The Washington Tax System

People in Washington complain bitterly about the tax system.  Businesses dislike the business and occupations tax on gross receipts (instead of income) and, because we do not have an income tax here, we rely so much on sales taxes which ends up being a regressive system.

This article from the weekend’s Seattle Times discusses the “Ford Pinto” tax system that we have but it also describes the political realities of trying to change it.

The other problem that the article describes is one that I face every day with clients.  That is that because real tax reform is almost politically impossible, they have patched it together over the years.  The result is a tax system that is, at best, confusing and difficult to understand (even for us tax lawyers) and, at worst, a death trap for business owners.  There reason is that audits go back four to seven years and if you make a mistake, particularly by not charging sales tax when you are supposed to do so, you multiply the sales times almost 10% plus interest and penalties.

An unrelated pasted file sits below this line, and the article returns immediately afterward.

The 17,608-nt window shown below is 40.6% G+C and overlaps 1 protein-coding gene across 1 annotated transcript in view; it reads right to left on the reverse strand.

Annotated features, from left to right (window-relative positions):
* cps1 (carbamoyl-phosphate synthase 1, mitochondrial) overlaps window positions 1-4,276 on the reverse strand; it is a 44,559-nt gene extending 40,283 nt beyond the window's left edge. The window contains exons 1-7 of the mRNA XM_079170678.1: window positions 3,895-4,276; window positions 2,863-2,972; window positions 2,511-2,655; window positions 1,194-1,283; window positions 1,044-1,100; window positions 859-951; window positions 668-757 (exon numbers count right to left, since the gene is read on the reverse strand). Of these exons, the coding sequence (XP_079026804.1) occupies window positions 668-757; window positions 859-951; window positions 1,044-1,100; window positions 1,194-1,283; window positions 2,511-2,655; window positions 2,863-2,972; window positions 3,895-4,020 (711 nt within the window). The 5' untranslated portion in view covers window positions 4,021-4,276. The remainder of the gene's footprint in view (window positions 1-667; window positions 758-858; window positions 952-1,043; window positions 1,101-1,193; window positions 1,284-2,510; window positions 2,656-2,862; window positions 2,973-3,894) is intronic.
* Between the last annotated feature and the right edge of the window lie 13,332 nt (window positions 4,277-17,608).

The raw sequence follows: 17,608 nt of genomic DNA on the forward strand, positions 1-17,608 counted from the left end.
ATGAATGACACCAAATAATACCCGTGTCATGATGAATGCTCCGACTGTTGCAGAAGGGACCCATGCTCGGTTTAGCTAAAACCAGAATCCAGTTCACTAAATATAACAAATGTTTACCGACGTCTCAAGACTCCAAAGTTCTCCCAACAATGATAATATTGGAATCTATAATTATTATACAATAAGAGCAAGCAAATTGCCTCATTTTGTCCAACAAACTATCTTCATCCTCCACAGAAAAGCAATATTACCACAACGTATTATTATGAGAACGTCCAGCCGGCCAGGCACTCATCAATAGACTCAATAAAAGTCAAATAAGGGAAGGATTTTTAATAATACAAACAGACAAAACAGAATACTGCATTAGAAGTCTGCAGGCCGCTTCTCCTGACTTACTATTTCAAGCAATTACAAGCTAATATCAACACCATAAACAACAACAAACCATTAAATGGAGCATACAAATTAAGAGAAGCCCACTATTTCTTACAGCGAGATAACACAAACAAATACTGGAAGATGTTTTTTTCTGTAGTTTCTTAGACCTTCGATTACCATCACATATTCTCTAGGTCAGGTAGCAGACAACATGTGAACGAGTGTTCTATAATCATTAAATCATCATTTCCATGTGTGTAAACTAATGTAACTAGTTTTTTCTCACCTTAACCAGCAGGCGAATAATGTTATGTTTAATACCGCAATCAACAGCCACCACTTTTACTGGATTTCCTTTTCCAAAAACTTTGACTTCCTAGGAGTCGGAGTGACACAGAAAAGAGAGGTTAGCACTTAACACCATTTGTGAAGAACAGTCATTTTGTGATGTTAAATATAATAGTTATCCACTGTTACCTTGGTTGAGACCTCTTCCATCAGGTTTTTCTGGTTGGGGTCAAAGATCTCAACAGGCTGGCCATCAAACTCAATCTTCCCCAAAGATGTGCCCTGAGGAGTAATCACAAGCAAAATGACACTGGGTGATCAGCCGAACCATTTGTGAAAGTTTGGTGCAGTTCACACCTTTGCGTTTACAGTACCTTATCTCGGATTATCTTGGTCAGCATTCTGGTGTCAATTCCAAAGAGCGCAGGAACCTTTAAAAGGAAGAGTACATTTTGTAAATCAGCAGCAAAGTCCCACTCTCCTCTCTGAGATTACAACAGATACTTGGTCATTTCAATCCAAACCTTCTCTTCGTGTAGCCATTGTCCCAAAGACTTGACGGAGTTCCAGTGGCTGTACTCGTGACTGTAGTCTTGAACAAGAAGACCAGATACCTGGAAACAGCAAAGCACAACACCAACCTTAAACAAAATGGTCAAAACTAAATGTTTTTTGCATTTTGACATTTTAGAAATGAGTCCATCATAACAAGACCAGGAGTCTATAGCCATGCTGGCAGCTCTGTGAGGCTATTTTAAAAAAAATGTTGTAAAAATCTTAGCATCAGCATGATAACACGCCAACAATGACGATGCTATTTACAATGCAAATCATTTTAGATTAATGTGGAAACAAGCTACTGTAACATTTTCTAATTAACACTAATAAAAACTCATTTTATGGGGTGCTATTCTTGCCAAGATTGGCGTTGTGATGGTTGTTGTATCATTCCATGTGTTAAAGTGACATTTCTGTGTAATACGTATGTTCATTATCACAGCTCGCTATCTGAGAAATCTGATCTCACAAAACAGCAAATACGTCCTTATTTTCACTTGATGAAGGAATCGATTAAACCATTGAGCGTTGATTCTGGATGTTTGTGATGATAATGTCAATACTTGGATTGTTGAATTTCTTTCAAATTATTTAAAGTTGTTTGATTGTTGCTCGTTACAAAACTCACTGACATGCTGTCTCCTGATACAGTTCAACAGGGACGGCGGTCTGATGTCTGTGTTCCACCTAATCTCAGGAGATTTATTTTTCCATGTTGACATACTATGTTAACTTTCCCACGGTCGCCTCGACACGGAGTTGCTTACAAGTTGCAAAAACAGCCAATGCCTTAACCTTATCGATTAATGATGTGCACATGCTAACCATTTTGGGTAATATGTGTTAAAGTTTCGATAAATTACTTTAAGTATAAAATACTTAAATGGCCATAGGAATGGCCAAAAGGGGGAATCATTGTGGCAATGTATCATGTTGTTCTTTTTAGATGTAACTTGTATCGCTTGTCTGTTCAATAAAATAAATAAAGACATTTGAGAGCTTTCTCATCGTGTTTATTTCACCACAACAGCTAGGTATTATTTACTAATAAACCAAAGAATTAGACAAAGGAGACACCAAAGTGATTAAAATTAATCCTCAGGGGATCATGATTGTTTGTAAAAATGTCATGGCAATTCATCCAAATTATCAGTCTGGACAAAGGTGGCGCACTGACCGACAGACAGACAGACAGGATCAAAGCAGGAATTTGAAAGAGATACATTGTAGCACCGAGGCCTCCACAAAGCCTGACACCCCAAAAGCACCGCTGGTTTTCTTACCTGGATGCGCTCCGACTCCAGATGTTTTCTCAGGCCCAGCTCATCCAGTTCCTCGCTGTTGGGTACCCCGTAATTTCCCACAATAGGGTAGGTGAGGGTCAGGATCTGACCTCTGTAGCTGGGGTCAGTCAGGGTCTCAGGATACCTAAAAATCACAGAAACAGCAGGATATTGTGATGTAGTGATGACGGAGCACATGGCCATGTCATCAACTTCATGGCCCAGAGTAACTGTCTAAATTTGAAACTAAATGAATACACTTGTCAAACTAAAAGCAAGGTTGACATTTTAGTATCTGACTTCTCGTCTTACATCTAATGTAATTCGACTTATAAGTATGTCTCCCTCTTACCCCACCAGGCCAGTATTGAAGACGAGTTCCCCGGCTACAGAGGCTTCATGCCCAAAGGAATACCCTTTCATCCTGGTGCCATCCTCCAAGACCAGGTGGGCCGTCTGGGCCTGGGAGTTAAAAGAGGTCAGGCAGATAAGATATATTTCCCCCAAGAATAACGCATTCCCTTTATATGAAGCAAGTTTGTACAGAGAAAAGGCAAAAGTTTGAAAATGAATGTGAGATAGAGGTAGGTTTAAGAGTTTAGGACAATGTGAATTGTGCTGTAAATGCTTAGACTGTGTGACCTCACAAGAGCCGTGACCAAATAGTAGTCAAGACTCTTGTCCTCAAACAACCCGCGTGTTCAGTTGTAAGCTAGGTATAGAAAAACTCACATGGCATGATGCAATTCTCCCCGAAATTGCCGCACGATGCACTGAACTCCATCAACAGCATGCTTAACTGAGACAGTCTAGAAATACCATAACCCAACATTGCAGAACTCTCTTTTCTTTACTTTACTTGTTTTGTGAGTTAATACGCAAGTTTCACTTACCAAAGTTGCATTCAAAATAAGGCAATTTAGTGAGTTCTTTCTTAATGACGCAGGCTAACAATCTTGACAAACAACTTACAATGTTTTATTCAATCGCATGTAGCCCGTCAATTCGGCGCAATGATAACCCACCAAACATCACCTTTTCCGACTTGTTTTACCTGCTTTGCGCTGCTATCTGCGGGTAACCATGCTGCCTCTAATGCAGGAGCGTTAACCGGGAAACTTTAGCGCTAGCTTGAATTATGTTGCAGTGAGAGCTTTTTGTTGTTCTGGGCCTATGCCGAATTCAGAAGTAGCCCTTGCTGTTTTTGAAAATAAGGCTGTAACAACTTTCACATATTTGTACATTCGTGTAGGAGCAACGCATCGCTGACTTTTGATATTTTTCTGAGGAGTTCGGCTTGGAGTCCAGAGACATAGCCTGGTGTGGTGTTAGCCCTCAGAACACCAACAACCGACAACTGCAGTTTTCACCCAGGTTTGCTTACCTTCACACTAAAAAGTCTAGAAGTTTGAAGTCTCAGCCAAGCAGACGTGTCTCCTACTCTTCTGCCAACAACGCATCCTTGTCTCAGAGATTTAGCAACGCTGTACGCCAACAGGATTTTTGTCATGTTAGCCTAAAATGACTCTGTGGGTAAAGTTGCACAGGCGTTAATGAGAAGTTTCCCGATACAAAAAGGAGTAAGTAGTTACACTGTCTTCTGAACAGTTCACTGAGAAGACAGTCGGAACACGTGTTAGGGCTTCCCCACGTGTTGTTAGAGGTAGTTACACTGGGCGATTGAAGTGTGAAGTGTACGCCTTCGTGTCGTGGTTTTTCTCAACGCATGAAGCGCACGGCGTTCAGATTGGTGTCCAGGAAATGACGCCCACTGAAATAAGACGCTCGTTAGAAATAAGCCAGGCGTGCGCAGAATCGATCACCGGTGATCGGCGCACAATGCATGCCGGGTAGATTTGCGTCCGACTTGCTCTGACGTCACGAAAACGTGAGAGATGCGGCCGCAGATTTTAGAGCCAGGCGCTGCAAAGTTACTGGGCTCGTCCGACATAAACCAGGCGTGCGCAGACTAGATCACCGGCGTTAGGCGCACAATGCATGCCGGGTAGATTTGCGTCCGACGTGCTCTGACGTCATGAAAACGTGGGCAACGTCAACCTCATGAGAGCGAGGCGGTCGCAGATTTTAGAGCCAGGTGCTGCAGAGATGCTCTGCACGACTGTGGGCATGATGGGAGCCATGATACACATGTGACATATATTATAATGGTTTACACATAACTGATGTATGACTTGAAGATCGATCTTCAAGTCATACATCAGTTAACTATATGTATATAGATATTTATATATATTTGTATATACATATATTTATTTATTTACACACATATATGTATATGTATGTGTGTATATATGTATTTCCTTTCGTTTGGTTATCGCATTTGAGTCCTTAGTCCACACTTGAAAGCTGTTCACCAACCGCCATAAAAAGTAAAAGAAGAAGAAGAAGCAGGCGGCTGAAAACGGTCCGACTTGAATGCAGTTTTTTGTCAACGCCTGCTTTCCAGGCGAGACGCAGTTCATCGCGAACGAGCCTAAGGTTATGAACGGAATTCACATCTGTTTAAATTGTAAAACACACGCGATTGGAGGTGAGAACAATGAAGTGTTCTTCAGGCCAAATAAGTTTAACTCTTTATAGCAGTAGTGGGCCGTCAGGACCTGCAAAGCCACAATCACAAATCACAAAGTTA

From a tax policy perspective, I am more of an agnostic.  As long as the tax burden is in line with other states with similar economic bases and as long as the core government services can be funded, I have less of an interest in which tax scheme is chosen.  What I do have a problem with is a tax system that is so difficult to understand and filled with so many traps that well-intentioned, hard working business owners get hit with substantial tax assessments that they will never be able to pay.

The best protection against this problem is prevention.  The Department of Revenue does offer information, classes and other resources for new business owners.  And, of course, you can always discuss the potential tax implications of a new business, product or service with your tax lawyer or CPA.